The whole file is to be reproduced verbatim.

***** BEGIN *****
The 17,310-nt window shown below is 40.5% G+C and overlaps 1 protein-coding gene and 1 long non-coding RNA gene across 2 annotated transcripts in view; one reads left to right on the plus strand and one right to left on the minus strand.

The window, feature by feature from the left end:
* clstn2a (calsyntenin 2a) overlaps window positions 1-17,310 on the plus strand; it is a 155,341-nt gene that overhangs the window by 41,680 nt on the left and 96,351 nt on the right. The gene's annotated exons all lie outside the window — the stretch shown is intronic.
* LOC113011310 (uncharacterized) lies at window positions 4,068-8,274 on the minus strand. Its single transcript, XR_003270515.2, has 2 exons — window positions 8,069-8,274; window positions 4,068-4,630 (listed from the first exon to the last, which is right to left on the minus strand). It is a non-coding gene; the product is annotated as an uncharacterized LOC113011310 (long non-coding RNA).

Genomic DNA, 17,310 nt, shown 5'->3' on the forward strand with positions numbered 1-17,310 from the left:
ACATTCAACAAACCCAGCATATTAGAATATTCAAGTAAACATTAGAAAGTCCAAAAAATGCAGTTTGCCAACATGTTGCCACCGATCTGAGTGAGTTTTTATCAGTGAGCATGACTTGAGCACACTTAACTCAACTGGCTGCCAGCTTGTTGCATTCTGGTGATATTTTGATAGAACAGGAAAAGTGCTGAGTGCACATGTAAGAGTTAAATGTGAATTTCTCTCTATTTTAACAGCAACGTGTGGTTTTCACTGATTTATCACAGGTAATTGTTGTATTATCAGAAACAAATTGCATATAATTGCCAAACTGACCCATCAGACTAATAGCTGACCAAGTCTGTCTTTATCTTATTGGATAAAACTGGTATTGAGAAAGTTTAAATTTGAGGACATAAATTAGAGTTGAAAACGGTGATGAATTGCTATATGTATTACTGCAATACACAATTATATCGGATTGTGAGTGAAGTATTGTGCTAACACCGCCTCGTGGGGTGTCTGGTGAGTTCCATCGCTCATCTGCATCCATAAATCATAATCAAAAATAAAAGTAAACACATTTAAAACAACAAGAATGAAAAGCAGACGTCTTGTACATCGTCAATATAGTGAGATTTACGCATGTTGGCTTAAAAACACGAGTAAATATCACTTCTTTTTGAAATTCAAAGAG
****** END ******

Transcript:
The 17,310-nt window shown below is 40.5% G+C and overlaps 1 protein-coding gene and 1 long non-coding RNA gene across 2 annotated transcripts in view; one reads left to right on the plus strand and one right to left on the minus strand.

The window, feature by feature from the left end:
* clstn2a (calsyntenin 2a) overlaps window positions 1-17,310 on the plus strand; it is a 155,341-nt gene that overhangs the window by 41,680 nt on the left and 96,351 nt on the right. The gene's annotated exons all lie outside the window — the stretch shown is intronic.
* LOC113011310 (uncharacterized) lies at window positions 4,068-8,274 on the minus strand. Its single transcript, XR_003270515.2, has 2 exons — window positions 8,069-8,274; window positions 4,068-4,630 (listed from the first exon to the last, which is right to left on the minus strand). It is a non-coding gene; the product is annotated as an uncharacterized LOC113011310 (long non-coding RNA).

Genomic DNA, 17,310 nt, shown 5'->3' on the forward strand with positions numbered 1-17,310 from the left:
ACATTCAACAAACCCAGCATATTAGAATATTCAAGTAAACATTAGAAAGTCCAAAAAATGCAGTTTGCCAACATGTTGCCACCGATCTGAGTGAGTTTTTATCAGTGAGCATGACTTGAGCACACTTAACTCAACTGGCTGCCAGCTTGTTGCATTCTGGTGATATTTTGATAGAACAGGAAAAGTGCTGAGTGCACATGTAAGAGTTAAATGTGAATTTCTCTCTATTTTAACAGCAACGTGTGGTTTTCACTGATTTATCACAGGTAATTGTTGTATTATCAGAAACAAATTGCATATAATTGCCAAACTGACCCATCAGACTAATAGCTGACCAAGTCTGTCTTTATCTTATTGGATAAAACTGGTATTGAGAAAGTTTAAATTTGAGGACATAAATTAGAGTTGAAAACGGTGATGAATTGCTATATGTATTACTGCAATACACAATTATATCGGATTGTGAGTGAAGTATTGTGCTAACACCGCCTCGTGGGGTGTCTGGTGAGTTCCATCGCTCATCTGCATCCATAAATCATAATCAAAAATAAAAGTAAACACATTTAAAACAACAAGAATGAAAAGCAGACGTCTTGTACATCGTCAATATAGTGAGATTTACGCATGTTGGCTTAAAAACACGAGTAAATATCACTTCTTTTTGAAATTCAAAGAG